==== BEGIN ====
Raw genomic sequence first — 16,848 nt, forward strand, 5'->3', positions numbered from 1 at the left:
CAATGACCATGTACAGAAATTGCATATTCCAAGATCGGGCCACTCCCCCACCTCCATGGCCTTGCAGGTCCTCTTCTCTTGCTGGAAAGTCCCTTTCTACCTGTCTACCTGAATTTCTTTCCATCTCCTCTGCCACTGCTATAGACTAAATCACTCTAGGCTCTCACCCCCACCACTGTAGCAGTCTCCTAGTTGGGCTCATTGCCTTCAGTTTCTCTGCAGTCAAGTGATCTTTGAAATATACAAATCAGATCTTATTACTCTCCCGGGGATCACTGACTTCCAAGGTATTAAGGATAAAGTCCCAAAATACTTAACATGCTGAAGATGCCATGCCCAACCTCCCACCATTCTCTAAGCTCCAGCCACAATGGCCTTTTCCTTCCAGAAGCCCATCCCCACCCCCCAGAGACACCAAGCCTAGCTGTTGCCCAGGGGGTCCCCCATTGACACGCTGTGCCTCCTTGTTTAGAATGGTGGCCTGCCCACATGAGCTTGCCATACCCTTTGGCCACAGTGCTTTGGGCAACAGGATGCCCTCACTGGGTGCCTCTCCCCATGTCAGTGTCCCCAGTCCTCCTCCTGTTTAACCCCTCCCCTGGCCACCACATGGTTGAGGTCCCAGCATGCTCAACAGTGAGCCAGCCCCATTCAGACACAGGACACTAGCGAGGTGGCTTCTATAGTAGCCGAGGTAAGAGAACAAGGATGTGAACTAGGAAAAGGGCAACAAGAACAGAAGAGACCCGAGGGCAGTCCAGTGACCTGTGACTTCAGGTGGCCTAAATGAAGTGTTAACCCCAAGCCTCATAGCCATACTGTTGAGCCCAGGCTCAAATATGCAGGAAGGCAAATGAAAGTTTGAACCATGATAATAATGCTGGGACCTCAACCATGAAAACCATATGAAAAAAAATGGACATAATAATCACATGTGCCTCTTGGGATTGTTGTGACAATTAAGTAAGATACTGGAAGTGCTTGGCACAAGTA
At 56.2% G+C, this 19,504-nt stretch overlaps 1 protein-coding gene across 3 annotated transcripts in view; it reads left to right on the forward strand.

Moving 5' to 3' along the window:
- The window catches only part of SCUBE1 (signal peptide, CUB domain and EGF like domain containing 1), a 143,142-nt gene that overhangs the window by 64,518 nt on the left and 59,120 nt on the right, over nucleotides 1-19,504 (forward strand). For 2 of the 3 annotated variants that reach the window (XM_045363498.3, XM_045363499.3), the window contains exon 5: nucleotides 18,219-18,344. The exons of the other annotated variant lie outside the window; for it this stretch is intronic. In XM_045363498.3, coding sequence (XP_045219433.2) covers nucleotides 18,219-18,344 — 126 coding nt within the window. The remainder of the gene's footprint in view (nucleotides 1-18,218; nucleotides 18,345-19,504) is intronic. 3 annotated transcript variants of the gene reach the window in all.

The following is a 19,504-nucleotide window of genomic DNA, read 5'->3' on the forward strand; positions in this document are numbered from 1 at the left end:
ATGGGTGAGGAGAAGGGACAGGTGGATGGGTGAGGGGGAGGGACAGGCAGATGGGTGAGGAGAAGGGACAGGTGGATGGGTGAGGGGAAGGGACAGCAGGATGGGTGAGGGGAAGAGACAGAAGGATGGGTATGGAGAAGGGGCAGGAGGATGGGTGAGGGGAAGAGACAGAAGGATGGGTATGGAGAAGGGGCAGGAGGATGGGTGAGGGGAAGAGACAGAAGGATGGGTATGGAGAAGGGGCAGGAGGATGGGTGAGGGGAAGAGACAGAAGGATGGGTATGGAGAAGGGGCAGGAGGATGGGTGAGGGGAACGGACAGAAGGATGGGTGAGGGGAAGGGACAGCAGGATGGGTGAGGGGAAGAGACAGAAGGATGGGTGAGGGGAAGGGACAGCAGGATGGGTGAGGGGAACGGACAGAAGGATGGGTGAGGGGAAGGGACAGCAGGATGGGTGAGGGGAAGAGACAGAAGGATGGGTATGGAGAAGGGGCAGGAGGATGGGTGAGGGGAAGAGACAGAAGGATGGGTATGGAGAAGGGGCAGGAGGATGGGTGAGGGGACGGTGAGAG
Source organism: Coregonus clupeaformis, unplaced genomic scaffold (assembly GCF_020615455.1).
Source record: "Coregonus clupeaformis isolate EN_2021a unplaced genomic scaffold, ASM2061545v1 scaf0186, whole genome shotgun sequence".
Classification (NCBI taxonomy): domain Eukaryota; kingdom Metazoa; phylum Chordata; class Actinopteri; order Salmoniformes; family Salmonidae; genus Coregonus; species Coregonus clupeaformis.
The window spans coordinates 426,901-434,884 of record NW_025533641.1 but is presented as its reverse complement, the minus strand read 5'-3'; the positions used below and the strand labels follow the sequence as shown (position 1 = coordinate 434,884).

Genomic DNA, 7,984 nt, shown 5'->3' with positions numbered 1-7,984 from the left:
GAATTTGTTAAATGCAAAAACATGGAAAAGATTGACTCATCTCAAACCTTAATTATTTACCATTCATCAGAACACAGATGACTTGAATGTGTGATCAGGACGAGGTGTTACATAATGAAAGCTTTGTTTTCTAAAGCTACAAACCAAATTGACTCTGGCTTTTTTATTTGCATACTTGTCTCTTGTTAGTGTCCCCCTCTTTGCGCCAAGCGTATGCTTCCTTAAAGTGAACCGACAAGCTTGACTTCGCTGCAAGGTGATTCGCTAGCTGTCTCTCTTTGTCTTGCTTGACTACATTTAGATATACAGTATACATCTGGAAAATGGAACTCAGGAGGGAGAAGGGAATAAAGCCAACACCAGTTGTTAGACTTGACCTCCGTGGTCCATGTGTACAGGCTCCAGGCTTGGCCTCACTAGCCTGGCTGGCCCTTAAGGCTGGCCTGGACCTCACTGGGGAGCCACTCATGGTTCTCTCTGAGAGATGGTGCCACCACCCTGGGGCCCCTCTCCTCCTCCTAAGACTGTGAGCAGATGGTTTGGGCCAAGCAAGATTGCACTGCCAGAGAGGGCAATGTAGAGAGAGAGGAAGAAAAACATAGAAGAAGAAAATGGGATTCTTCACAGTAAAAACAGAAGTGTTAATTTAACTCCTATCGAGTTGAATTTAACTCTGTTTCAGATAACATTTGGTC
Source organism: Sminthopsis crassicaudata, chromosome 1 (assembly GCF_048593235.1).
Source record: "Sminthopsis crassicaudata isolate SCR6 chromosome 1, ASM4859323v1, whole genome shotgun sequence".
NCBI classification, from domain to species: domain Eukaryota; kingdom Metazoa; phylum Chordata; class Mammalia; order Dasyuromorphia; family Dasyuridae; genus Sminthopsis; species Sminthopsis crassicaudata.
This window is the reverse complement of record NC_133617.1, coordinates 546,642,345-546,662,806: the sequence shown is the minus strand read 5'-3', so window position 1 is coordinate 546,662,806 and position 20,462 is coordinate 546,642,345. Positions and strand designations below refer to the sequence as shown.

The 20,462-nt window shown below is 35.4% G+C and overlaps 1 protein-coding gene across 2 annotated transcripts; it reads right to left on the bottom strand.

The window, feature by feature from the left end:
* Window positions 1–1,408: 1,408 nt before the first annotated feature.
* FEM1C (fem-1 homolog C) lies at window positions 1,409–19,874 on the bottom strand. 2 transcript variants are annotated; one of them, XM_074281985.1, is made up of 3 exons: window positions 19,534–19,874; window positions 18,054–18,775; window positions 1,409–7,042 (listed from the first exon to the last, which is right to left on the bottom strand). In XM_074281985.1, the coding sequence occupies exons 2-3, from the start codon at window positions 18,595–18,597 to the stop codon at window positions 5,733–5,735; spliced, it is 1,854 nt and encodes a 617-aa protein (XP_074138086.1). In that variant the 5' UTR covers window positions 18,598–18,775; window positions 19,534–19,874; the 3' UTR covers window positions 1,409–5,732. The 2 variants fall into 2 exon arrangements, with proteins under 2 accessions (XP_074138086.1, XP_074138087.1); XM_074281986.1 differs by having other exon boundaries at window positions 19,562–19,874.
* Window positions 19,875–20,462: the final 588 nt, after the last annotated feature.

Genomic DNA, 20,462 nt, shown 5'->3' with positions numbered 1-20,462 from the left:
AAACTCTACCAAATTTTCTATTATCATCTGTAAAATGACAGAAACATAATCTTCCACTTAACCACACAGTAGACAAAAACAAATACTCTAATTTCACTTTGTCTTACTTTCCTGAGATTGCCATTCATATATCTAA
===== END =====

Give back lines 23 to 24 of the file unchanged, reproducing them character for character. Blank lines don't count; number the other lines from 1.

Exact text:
Genomic DNA, 20,462 nt, shown 5'->3' with positions numbered 1-20,462 from the left:
AAACTCTACCAAATTTTCTATTATCATCTGTAAAATGACAGAAACATAATCTTCCACTTAACCACACAGTAGACAAAAACAAATACTCTAATTTCACTTTGTCTTACTTTCCTGAGATTGCCATTCATATATCTAA